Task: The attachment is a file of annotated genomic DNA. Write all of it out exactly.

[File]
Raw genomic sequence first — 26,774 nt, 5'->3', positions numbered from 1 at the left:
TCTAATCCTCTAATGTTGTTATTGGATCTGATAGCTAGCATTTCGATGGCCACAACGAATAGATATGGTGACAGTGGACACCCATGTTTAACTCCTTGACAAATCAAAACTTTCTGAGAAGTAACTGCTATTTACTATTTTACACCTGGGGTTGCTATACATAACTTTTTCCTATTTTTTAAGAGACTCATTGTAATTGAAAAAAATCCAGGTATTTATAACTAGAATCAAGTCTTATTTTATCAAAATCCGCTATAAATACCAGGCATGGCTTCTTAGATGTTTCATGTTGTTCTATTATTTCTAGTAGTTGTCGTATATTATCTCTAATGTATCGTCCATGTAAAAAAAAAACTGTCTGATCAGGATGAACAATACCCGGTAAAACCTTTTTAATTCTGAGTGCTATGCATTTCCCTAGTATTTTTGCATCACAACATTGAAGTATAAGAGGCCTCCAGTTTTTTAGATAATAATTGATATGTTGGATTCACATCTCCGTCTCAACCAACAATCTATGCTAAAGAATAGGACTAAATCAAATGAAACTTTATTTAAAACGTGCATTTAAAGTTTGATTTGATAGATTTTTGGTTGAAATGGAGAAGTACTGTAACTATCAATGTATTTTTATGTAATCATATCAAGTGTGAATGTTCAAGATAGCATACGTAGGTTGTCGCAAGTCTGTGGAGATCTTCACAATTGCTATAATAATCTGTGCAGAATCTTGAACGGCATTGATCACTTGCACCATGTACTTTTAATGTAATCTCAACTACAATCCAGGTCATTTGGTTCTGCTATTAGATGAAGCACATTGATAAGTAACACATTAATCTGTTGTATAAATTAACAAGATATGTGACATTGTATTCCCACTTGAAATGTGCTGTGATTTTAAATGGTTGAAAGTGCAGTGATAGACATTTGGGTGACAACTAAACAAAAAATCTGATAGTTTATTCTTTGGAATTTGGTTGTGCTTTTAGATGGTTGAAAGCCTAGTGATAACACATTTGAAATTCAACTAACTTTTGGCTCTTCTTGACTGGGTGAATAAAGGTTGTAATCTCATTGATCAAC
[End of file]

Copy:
Raw genomic sequence first — 26,774 nt, 5'->3', positions numbered from 1 at the left:
TCTAATCCTCTAATGTTGTTATTGGATCTGATAGCTAGCATTTCGATGGCCACAACGAATAGATATGGTGACAGTGGACACCCATGTTTAACTCCTTGACAAATCAAAACTTTCTGAGAAGTAACTGCTATTTACTATTTTACACCTGGGGTTGCTATACATAACTTTTTCCTATTTTTTAAGAGACTCATTGTAATTGAAAAAAATCCAGGTATTTATAACTAGAATCAAGTCTTATTTTATCAAAATCCGCTATAAATACCAGGCATGGCTTCTTAGATGTTTCATGTTGTTCTATTATTTCTAGTAGTTGTCGTATATTATCTCTAATGTATCGTCCATGTAAAAAAAAAACTGTCTGATCAGGATGAACAATACCCGGTAAAACCTTTTTAATTCTGAGTGCTATGCATTTCCCTAGTATTTTTGCATCACAACATTGAAGTATAAGAGGCCTCCAGTTTTTTAGATAATAATTGATATGTTGGATTCACATCTCCGTCTCAACCAACAATCTATGCTAAAGAATAGGACTAAATCAAATGAAACTTTATTTAAAACGTGCATTTAAAGTTTGATTTGATAGATTTTTGGTTGAAATGGAGAAGTACTGTAACTATCAATGTATTTTTATGTAATCATATCAAGTGTGAATGTTCAAGATAGCATACGTAGGTTGTCGCAAGTCTGTGGAGATCTTCACAATTGCTATAATAATCTGTGCAGAATCTTGAACGGCATTGATCACTTGCACCATGTACTTTTAATGTAATCTCAACTACAATCCAGGTCATTTGGTTCTGCTATTAGATGAAGCACATTGATAAGTAACACATTAATCTGTTGTATAAATTAACAAGATATGTGACATTGTATTCCCACTTGAAATGTGCTGTGATTTTAAATGGTTGAAAGTGCAGTGATAGACATTTGGGTGACAACTAAACAAAAAATCTGATAGTTTATTCTTTGGAATTTGGTTGTGCTTTTAGATGGTTGAAAGCCTAGTGATAACACATTTGAAATTCAACTAACTTTTGGCTCTTCTTGACTGGGTGAATAAAGGTTGTAATCTCATTGATCAAC